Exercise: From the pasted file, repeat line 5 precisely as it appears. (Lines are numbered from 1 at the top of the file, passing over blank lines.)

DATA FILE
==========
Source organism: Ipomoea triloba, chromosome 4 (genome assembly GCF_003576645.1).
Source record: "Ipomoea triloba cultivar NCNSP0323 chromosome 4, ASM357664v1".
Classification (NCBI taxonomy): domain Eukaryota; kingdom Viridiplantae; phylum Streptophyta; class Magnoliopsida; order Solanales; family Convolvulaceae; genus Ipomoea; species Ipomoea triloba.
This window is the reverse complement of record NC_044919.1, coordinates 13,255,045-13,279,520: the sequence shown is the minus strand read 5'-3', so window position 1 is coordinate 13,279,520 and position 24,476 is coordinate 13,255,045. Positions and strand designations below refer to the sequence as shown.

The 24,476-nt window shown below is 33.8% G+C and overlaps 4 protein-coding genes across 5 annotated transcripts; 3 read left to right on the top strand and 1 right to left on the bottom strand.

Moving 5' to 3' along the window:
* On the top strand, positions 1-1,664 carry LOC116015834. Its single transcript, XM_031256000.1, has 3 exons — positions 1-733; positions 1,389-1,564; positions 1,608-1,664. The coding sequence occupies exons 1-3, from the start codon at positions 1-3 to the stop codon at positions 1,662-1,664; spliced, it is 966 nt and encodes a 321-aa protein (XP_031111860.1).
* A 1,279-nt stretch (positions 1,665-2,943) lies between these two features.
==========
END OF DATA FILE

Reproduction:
The 24,476-nt window shown below is 33.8% G+C and overlaps 4 protein-coding genes across 5 annotated transcripts; 3 read left to right on the top strand and 1 right to left on the bottom strand.